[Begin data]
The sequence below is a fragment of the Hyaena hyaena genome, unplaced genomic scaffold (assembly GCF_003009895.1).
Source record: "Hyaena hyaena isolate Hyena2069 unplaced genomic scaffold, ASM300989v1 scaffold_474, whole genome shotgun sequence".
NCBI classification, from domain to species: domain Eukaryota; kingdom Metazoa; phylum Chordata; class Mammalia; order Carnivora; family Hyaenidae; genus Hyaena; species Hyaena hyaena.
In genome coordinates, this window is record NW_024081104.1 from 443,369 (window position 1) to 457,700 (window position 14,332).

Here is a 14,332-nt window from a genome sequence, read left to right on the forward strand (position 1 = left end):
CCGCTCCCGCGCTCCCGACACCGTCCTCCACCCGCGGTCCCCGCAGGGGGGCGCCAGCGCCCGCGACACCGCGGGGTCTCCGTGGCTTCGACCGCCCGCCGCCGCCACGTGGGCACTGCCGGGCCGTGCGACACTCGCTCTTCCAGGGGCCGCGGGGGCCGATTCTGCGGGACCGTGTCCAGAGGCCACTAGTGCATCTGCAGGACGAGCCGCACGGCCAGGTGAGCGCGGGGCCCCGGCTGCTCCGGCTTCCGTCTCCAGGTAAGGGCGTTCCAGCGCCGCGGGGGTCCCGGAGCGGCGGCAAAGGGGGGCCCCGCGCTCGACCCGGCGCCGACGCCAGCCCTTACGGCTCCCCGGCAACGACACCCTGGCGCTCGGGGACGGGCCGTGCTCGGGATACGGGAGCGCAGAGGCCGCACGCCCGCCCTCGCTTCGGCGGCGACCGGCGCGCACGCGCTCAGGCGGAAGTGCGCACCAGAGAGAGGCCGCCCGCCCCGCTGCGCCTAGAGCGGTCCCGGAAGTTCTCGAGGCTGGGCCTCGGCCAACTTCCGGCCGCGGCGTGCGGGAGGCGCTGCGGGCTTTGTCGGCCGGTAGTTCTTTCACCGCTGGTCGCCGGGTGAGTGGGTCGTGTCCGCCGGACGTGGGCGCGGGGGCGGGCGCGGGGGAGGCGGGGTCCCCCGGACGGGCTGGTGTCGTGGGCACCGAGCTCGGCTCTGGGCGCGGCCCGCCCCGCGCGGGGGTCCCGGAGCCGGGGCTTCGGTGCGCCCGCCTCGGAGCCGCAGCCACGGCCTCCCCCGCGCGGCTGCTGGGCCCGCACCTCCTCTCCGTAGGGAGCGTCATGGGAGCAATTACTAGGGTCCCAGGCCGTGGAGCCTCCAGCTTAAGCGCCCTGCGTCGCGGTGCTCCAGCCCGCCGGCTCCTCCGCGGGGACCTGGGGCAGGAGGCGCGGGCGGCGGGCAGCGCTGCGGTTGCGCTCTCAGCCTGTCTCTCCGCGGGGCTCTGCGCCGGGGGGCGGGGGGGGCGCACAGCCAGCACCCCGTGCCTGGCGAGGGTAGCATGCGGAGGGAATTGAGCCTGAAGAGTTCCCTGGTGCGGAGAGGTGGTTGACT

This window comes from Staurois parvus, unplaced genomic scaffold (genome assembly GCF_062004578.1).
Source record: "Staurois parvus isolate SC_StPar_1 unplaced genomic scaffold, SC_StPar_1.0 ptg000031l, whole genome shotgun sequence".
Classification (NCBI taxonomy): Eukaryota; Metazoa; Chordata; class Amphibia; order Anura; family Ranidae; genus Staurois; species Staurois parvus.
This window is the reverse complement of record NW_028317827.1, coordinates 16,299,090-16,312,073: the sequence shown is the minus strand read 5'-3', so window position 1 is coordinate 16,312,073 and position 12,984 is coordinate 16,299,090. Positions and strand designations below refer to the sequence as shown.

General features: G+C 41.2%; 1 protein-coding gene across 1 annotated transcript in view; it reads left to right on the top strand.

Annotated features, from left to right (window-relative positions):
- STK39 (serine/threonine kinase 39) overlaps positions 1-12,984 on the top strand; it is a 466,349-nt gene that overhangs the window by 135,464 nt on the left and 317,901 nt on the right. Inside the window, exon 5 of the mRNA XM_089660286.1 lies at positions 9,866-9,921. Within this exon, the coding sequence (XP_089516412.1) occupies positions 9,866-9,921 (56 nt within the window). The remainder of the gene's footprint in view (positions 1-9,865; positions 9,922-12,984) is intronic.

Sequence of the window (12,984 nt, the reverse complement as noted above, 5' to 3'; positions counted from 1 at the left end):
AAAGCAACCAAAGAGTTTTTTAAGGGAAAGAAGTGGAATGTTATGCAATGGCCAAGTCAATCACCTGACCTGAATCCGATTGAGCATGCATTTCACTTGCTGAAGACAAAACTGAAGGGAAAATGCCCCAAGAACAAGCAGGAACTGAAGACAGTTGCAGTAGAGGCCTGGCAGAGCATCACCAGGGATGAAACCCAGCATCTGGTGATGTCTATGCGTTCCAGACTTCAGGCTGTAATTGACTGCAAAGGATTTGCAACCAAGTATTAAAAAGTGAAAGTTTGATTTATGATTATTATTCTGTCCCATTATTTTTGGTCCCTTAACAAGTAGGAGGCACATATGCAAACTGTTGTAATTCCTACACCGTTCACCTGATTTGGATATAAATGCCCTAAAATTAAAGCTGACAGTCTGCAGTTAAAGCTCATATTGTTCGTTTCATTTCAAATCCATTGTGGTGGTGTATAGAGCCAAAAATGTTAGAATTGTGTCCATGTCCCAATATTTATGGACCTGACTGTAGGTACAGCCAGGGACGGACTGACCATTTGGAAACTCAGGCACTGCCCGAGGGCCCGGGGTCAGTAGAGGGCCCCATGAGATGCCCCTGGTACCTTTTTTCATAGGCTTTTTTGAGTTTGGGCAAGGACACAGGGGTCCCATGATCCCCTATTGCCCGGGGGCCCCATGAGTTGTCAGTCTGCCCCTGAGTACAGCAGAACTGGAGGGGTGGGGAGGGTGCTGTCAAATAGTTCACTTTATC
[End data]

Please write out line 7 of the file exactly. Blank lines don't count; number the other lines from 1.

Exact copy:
This window comes from Staurois parvus, unplaced genomic scaffold (genome assembly GCF_062004578.1).